Walensky suggested this week that stronger mitigation strategies be brought back in Michigan, including ensuring mask-wearing, pausing indoor dining, and tighter rules around youth sports. But it isn’t clear how well these measures will work. Michigan Gov. Gretchen WhitmerGretchen WhitmerMore than half of Michigan adults have had at least one COVID-19 vaccine dose Michigan Senate votes to exempt high school graduations from crowd restrictions White House to shift how it distributes unallocated vaccines to states MORE (D), by contrast, is in favor of ramping up vaccinations, mandating the testing of student athletes and temporarily delaying in-person classes. “We recognize the positive impact of mitigation strategies on spread of the infection,” Dr. Chris Carpenter, an infectious diseases specialist and chairman of Internal Medicine at Oakland University William Beaumont School of Medicine, told me. “But there are negative social and psychological consequences as well.” 

I think Gov. Whitmer has the better strategy at least in terms of her focus on rapid vaccination and trying to continue school sports. In fact, I believe we should be targeting vaccine distribution right now to the five states that are experiencing surges — Michigan, New York, New Jersey, Pennsylvania and Florida. A million vaccine doses in Michigan would do a lot more to stem the current tide than closing down a restaurant or a football game.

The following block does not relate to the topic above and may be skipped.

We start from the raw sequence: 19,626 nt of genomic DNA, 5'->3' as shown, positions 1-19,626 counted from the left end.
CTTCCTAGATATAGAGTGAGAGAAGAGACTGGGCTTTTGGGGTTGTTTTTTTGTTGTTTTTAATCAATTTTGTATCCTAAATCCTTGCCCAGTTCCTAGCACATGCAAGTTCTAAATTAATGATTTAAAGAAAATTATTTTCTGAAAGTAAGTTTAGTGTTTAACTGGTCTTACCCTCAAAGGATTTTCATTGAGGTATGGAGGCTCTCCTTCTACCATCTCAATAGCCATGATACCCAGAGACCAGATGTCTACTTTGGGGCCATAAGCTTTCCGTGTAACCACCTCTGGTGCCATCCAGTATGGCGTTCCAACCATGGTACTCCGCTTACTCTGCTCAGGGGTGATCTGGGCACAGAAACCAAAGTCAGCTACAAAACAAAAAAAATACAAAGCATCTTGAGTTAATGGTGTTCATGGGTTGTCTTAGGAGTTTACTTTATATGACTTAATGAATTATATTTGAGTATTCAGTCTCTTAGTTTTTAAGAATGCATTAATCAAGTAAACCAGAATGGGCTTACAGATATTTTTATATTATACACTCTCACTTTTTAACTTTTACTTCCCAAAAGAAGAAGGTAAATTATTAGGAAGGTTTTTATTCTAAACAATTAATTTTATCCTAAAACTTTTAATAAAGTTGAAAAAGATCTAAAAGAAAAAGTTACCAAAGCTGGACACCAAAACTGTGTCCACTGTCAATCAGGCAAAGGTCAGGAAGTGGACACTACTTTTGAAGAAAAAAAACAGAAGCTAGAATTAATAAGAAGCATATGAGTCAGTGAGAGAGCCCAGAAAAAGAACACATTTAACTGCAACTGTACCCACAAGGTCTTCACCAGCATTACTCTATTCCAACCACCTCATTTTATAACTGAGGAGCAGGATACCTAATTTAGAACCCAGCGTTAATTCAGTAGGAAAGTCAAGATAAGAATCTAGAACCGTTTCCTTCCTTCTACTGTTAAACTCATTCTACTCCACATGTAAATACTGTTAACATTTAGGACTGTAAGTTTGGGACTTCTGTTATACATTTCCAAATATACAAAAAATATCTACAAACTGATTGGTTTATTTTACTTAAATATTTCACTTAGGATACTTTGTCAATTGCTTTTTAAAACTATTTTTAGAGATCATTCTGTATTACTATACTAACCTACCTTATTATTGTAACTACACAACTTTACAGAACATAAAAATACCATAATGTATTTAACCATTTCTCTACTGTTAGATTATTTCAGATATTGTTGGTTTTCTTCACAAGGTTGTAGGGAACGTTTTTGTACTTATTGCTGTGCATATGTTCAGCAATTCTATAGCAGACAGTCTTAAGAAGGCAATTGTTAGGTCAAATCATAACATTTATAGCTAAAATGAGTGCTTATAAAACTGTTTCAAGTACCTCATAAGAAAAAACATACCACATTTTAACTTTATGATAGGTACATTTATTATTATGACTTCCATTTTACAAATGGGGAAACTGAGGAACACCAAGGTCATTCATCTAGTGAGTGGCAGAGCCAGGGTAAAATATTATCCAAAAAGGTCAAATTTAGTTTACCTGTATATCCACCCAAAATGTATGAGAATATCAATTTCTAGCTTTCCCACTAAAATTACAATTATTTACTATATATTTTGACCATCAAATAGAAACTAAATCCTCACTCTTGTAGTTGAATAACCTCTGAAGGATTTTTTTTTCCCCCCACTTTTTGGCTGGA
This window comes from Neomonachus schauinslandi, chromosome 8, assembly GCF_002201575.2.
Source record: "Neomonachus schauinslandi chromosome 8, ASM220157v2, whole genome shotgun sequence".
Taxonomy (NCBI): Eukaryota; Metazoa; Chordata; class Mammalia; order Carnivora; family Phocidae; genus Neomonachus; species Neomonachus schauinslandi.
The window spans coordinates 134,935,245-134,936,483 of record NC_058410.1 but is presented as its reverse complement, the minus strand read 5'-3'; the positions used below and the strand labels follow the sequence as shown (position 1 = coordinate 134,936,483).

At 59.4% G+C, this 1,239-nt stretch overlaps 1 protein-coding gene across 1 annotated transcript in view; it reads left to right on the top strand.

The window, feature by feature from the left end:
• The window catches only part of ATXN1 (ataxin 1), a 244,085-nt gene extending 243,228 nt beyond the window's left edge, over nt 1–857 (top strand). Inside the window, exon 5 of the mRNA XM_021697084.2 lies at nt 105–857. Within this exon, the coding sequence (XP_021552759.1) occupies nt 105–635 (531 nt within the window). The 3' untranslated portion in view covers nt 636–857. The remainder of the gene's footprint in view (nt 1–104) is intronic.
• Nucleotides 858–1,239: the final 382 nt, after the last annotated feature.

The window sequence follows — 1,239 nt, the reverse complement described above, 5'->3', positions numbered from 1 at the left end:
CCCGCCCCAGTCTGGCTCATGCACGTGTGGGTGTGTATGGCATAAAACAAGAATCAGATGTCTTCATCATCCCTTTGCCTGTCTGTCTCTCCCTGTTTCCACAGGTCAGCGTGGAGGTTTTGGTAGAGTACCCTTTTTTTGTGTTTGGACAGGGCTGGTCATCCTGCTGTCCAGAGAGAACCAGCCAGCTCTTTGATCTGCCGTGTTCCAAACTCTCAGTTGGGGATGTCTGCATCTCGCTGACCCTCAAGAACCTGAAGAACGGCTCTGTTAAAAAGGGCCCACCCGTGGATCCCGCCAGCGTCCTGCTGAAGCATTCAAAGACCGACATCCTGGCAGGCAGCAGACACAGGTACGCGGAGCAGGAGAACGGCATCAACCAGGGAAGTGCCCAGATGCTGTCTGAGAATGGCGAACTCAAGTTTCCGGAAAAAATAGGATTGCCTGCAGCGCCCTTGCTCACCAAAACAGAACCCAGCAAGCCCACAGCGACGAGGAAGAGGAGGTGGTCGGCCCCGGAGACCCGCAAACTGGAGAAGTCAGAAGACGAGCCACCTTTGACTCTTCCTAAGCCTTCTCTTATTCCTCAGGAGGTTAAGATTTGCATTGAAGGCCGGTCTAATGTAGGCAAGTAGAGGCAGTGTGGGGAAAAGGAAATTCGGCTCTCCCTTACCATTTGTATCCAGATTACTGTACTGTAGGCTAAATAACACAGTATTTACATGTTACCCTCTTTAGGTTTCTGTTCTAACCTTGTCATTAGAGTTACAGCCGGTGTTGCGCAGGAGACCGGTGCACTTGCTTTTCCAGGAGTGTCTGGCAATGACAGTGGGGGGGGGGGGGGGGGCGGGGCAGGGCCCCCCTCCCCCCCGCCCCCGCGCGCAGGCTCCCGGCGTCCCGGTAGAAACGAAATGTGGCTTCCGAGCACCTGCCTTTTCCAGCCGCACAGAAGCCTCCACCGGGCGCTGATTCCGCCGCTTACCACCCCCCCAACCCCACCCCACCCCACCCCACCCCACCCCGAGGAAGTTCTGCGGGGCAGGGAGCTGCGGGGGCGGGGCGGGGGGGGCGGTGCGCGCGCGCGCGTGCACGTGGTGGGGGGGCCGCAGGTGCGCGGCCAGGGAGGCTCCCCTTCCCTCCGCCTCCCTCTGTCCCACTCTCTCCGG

Genetic surveillance for emerging variants is crucial, too, and must be ramped up. We have the testing capacity — we just need to fund it and use it.

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At the same time, we should consider completely shutting the border to travelers from Brazil and restricting travel from Canada to essential workers only, the way

Canada has been doing to U.S. travelers throughout the pandemic. The dreaded Brazilian P1 variant is now circulating in Canada, spreading east from British Columbia. The data on whether the vaccines effectively combat the P1 strain is still emerging.